We're unable to sign you in at this time. Please try again in a few minutes.
We were able to sign you in, but your subscription(s) could not be found. Please try again in a few minutes.
There may be a problem with your account. Please contact the AMA Service Center to resolve this issue.
Contact the AMA Service Center:
Telephone: 1 (800) 262-2350 or 1 (312) 670-7827  *   Email: subscriptions@jamanetwork.com
Error Message ......
Article |

Radiology Quiz Case 2 FREE

Marco Berlucchi, MD; Barbara Pedruzzi, MD; Davide Farina, MD
Arch Otolaryngol Head Neck Surg. 2010;136(11):1141. doi:10.1001/archoto.2010.190-a.
Text Size: A A A
Published online

In December 2008, a 5-month-old boy presented with a 1-month history of left nasal obstruction associated with purulent rhinorrhea. His delivery had been uneventful, and his nasal breathing was normal at birth. Rhinoscopy with a flexible endoscope showed a large, reddish, left-sided nasal mass completely occupying the nasal fossa. It bled easily, and its origin was not evident.

Magnetic resonance imaging (MRI) demonstrated an oval mass, measuring 14 × 19 × 17 mm, filling the left nasal cavity with heterogeneously hyperintense signal on T2-weighted images (Figure 1) and hypointense signal on T1-weighted images (Figure 2). After contrast administration, a marked, though incomplete, enhancement was evident on T1-weighted images (Figure 3) and gradient-echo T1-weighted images (Figure 4) and was associated with hypoenhancing areas within the lesion. The mass showed well-defined margins, and the nasal septum and medial maxillary sinus wall were deformed but not infiltrated.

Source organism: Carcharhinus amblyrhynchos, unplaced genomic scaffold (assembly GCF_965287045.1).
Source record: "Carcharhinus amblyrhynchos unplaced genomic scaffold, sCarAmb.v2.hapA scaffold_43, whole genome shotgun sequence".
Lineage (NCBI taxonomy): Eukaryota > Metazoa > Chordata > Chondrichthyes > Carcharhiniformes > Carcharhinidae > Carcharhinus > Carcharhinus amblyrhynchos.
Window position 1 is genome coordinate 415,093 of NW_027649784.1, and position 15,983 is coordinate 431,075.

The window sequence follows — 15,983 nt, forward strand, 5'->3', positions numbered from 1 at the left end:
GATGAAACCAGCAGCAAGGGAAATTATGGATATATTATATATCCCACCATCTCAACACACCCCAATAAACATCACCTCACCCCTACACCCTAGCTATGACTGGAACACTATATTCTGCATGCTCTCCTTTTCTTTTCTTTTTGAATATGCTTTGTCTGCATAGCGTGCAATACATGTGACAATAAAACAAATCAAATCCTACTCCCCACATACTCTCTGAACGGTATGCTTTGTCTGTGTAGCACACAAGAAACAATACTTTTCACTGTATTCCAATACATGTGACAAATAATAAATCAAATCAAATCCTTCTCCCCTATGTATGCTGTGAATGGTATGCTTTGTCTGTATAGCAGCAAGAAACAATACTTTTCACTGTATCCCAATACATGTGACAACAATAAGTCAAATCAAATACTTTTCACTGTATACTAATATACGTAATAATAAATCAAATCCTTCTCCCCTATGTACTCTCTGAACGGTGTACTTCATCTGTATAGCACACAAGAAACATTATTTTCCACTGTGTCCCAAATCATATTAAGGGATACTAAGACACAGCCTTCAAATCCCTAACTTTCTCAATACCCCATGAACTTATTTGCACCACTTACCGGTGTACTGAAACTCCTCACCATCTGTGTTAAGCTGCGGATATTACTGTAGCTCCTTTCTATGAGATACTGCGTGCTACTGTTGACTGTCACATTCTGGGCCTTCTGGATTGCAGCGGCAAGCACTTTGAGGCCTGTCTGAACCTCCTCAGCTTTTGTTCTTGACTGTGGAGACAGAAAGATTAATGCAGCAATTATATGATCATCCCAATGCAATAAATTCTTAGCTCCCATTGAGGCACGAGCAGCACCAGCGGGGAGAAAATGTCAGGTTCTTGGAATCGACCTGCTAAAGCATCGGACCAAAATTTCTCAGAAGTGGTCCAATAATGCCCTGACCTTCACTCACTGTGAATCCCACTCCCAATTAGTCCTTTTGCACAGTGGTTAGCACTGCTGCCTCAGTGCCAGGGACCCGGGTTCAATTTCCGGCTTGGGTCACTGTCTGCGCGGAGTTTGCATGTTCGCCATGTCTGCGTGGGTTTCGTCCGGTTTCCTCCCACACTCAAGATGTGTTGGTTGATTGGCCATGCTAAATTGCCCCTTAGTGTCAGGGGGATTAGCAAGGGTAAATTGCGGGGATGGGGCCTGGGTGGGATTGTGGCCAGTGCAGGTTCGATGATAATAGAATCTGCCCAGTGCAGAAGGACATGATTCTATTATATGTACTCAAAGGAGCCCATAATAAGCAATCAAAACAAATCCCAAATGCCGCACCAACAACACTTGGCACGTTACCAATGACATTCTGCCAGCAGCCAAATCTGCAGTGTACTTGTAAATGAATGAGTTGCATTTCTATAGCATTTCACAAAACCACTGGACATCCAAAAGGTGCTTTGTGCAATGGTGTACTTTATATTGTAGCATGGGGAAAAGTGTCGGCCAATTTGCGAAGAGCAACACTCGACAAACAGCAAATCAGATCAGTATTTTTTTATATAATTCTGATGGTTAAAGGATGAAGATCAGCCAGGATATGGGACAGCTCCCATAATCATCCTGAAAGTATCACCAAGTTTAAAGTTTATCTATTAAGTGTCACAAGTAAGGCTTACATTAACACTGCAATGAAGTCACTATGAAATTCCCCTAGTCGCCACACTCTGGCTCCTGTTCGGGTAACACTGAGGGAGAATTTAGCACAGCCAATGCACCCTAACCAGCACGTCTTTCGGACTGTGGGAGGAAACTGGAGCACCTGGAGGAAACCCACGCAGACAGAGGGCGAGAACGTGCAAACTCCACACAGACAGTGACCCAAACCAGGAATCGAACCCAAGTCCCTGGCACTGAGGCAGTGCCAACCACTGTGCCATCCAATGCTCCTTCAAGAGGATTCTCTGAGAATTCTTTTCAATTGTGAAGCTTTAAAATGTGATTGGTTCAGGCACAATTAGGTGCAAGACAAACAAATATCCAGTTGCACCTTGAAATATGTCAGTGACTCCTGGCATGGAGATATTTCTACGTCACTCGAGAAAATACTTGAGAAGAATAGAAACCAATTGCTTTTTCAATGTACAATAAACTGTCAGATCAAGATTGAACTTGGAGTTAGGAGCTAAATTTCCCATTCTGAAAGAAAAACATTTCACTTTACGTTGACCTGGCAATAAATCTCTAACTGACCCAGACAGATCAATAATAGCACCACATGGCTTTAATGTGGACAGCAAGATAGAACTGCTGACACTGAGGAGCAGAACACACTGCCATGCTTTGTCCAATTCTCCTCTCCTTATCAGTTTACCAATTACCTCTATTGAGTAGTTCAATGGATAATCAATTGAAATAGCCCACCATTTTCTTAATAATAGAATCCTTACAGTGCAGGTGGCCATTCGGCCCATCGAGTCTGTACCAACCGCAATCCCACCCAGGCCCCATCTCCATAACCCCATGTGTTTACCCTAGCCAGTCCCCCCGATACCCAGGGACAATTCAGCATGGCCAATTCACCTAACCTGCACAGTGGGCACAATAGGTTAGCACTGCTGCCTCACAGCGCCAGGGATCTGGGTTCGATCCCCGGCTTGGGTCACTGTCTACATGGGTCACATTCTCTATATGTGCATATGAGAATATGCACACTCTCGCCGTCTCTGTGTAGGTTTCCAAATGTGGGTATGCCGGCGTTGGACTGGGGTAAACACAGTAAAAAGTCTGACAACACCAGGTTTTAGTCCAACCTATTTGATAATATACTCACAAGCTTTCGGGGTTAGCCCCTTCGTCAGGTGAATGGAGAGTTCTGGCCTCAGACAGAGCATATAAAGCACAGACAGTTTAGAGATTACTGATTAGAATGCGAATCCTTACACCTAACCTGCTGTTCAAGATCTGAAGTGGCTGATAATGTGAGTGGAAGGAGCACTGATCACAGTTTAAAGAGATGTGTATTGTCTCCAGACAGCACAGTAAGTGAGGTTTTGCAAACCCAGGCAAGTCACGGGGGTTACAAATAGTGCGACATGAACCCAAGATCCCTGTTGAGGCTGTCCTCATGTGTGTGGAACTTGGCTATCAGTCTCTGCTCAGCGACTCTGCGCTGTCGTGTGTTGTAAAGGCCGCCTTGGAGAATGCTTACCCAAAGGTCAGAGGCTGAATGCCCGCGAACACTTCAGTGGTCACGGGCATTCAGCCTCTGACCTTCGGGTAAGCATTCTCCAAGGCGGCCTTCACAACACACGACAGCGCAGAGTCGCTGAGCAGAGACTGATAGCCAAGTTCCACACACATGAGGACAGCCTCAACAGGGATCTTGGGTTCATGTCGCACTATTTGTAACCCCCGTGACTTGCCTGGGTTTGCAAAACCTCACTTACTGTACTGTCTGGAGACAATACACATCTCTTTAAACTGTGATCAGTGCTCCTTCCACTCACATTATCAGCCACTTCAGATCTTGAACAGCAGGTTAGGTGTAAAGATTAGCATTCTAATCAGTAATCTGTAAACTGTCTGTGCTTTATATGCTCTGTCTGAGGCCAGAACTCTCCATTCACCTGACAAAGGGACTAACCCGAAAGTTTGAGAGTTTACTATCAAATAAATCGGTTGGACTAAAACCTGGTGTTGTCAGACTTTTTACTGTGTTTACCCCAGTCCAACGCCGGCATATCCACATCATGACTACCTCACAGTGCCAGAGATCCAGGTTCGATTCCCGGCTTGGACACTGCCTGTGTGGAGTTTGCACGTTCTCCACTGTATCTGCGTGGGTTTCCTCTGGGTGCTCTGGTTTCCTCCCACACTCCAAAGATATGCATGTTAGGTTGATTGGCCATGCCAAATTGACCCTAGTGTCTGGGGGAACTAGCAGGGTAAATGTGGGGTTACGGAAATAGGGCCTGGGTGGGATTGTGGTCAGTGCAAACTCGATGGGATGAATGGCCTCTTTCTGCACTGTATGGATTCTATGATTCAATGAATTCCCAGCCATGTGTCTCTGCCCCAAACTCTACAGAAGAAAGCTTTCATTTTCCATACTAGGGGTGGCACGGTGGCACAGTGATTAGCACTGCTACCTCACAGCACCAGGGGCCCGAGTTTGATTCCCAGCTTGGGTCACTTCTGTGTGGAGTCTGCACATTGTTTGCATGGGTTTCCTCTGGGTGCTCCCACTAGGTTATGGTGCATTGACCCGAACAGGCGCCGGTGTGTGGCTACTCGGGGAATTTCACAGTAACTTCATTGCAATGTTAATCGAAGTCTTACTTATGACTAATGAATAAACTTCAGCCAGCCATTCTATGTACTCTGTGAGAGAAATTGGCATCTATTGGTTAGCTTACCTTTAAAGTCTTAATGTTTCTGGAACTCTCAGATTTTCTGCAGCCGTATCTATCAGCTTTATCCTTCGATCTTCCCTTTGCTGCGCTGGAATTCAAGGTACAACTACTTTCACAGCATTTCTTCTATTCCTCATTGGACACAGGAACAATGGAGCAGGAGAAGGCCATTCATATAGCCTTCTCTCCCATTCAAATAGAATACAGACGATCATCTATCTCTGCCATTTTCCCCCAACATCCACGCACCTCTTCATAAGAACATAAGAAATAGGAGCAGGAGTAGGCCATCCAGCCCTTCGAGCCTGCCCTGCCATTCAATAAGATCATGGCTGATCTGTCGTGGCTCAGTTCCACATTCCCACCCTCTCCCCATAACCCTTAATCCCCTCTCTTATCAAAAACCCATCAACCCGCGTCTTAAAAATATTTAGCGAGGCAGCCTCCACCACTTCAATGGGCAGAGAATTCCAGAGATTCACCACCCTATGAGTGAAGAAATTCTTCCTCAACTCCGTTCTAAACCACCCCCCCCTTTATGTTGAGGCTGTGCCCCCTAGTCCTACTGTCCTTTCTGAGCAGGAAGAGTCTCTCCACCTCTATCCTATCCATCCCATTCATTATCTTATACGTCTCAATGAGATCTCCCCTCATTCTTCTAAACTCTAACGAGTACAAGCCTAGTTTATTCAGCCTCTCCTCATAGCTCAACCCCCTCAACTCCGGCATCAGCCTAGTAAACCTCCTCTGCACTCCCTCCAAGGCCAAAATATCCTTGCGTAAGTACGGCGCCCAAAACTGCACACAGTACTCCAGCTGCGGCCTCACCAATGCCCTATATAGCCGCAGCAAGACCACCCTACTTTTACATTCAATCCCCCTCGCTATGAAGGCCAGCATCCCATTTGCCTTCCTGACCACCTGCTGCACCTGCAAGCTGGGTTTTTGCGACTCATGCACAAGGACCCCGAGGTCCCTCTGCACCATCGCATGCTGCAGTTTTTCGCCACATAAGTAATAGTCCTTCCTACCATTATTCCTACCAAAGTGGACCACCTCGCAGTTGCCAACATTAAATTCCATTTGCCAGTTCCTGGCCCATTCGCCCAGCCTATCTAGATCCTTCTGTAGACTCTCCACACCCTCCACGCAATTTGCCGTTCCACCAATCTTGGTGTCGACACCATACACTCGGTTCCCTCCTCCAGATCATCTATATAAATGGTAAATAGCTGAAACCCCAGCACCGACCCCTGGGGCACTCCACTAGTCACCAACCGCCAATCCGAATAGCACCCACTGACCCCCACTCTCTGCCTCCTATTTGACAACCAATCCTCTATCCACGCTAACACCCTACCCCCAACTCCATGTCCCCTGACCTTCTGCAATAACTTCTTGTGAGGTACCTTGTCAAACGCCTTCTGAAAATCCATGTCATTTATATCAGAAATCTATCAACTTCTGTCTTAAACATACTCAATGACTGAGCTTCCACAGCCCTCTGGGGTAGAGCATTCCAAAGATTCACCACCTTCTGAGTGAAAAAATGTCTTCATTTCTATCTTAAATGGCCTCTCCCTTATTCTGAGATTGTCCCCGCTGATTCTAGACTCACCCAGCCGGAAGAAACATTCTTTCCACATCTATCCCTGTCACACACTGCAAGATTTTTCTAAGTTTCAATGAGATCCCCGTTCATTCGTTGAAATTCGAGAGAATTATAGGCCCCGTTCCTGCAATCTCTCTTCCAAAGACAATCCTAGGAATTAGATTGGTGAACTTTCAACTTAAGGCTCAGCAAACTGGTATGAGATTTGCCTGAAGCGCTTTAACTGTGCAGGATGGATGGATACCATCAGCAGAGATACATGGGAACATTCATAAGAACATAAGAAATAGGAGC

A biopsy was not performed. The infant underwent transnasal endoscopic treatment. Complete excision of the mass, which was located along the inferior portion of the nasal septum, was achieved with a diode laser. No perioperative complications were observed. The patient was discharged from the hospital 2 days after surgery on a regimen of antibiotic therapy (amoxicillin–clavulanate potassium, 25 mg/kg, 2 times per day) and daily nasal washes with saline solution for 10 days. No recurrence was present at endoscopic follow-up.




Also Meets CME requirements for:
Browse CME for all U.S. States
Accreditation Information
The American Medical Association is accredited by the Accreditation Council for Continuing Medical Education to provide continuing medical education for physicians. The AMA designates this journal-based CME activity for a maximum of 1 AMA PRA Category 1 CreditTM per course. Physicians should claim only the credit commensurate with the extent of their participation in the activity. Physicians who complete the CME course and score at least 80% correct on the quiz are eligible for AMA PRA Category 1 CreditTM.
Note: You must get at least of the answers correct to pass this quiz.
Please click the checkbox indicating that you have read the full article in order to submit your answers.
Your answers have been saved for later.
You have not filled in all the answers to complete this quiz
The following questions were not answered:
Sorry, you have unsuccessfully completed this CME quiz with a score of
The following questions were not answered correctly:
Commitment to Change (optional):
Indicate what change(s) you will implement in your practice, if any, based on this CME course.
Your quiz results:
The filled radio buttons indicate your responses. The preferred responses are highlighted
For CME Course: A Proposed Model for Initial Assessment and Management of Acute Heart Failure Syndromes
Indicate what changes(s) you will implement in your practice, if any, based on this CME course.


Some tools below are only available to our subscribers or users with an online account.

0 Citations

Related Content

Customize your page view by dragging & repositioning the boxes below.

See Also...